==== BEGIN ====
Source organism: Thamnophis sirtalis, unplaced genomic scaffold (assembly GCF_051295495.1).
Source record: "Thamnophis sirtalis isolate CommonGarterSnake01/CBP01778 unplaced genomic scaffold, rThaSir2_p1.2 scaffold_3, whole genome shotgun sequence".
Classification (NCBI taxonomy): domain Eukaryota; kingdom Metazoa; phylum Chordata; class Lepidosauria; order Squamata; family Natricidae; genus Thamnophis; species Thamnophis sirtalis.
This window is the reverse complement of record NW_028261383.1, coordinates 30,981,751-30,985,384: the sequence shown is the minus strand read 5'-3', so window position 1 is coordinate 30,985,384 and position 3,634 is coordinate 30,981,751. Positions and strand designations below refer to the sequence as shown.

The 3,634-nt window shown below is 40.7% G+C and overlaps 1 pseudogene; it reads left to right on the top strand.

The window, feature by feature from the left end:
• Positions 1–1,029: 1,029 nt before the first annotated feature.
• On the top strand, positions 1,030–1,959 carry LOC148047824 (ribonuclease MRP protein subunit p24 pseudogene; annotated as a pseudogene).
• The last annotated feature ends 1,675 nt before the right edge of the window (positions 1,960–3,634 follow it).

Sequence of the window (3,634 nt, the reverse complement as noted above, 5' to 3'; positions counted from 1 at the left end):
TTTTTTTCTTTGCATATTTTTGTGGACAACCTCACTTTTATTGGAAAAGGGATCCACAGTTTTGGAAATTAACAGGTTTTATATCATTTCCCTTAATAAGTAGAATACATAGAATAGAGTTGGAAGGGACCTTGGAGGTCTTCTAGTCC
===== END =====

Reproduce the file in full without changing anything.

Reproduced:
Source organism: Thamnophis sirtalis, unplaced genomic scaffold (assembly GCF_051295495.1).
Source record: "Thamnophis sirtalis isolate CommonGarterSnake01/CBP01778 unplaced genomic scaffold, rThaSir2_p1.2 scaffold_3, whole genome shotgun sequence".
Classification (NCBI taxonomy): domain Eukaryota; kingdom Metazoa; phylum Chordata; class Lepidosauria; order Squamata; family Natricidae; genus Thamnophis; species Thamnophis sirtalis.
This window is the reverse complement of record NW_028261383.1, coordinates 30,981,751-30,985,384: the sequence shown is the minus strand read 5'-3', so window position 1 is coordinate 30,985,384 and position 3,634 is coordinate 30,981,751. Positions and strand designations below refer to the sequence as shown.

The 3,634-nt window shown below is 40.7% G+C and overlaps 1 pseudogene; it reads left to right on the top strand.

The window, feature by feature from the left end:
• Positions 1–1,029: 1,029 nt before the first annotated feature.
• On the top strand, positions 1,030–1,959 carry LOC148047824 (ribonuclease MRP protein subunit p24 pseudogene; annotated as a pseudogene).
• The last annotated feature ends 1,675 nt before the right edge of the window (positions 1,960–3,634 follow it).

Sequence of the window (3,634 nt, the reverse complement as noted above, 5' to 3'; positions counted from 1 at the left end):
TTTTTTTCTTTGCATATTTTTGTGGACAACCTCACTTTTATTGGAAAAGGGATCCACAGTTTTGGAAATTAACAGGTTTTATATCATTTCCCTTAATAAGTAGAATACATAGAATAGAGTTGGAAGGGACCTTGGAGGTCTTCTAGTCC